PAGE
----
Participation in the eec’s Roundtables makes you smarter, better connected, and more in-the-know, beautiful and recognized in the industry. But who’s got time for that when we can barely get through the week? Who are these people who seem to be able to find time in their own hectic schedules to move the industry forward? This week in the Spotlight is one of them—Lauren Skena, co-chair of the Research & Intelligence Roundtable.
If you are like most people, you can’t bear to recycle or throw away those National Geographic magazines—there is something faintly unpatriotic and painful about parting with the iconic yellow-bordered covers. Of course, keeping the magazine in a corner of the cupboard is not the same as reading it and acting on the articles. Behind that citron-hued brand is an active Society that wants to involve you in nature, community and world preservation.
Given the ability of email marketing to connect and engage with subscribers, it’s no surprise that email has become a primary method of communication for the National Geographic Society. Lauren Skena, manager of e-marketing, runs the email program from the D.C. office and despite the strong brand and reluctance of many readers to part with their stacks of printed magazines, she faces the same issues we all do when it comes to creating email relevance, governing frequency, going multichannel, optimizing deliverability and battling for mindshare in the inbox.
Lauren says she acts as a gatekeeper between subscribers and the 25+ divisions of the Society that use email as a form of communication. “It’s like an in-house agency,” she says, “where the multichannel direct marketing is handled for all the National Geographic departments from TV, film, online, catalog and the magazine and website editorial groups to special projects like our current Genographic project.”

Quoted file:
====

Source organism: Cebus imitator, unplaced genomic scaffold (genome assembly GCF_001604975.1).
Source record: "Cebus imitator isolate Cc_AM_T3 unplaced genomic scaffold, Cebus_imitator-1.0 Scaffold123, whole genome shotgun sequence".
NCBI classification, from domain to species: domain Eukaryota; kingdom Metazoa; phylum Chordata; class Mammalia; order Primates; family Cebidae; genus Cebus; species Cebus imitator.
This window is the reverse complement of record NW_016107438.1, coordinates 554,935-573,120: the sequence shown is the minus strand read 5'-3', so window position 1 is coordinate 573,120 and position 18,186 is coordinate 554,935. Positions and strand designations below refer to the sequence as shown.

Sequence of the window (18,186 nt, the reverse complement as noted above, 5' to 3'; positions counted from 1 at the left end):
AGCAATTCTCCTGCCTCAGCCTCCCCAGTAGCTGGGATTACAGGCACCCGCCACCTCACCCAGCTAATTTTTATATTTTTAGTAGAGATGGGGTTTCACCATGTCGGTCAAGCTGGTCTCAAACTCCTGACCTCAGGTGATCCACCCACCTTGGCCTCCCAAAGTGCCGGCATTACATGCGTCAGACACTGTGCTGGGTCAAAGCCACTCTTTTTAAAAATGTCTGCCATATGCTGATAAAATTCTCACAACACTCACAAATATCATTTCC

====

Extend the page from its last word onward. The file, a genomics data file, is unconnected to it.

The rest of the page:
There is a lot for email to do. While the mission of the Society is to increase and diffuse geographic knowledge while promoting the conservation of the world’s cultural, historical and natural resources, the Society also wants to sell subscriptions, films, educational guides, maps and travel adventures.
“I often have to be the one to say, ‘No, you can’t have that date for an email campaign,'” she says in regards to keeping a central email marketing schedule for the society. “All of the divisions and the philosophy of the Society center on protection and respect of our members and subscribers so most of the groups understand the need for frequency caps, respecting permission grants from other divisions to essentially ‘borrow’ their names and limits on the types of messages that drive ISP complaints.
“It’s all one brand, but email in particular creates opportunity for the divisions to work together. We do a lot of cross promotion in newsletters,” Lauren says. “We don’t allow use of another division’s permission group, but, for example, we encourage the Travel group to include Adventure Magazine messages, etc. Email and the database are a strategic asset for upselling and creating memorable customer experiences overall.”
Leading one of the DMA’s Email Experience Council’s roundtables was a natural fit for Lauren, as the DMA brought her to the National Geographic Society in the first place! Prior to her current job, Lauren worked for the DMA, marketing events to members. At a DMA conference, she met the Society team and agreed to join just as email marketing began to be a focus area in the direct marketing group.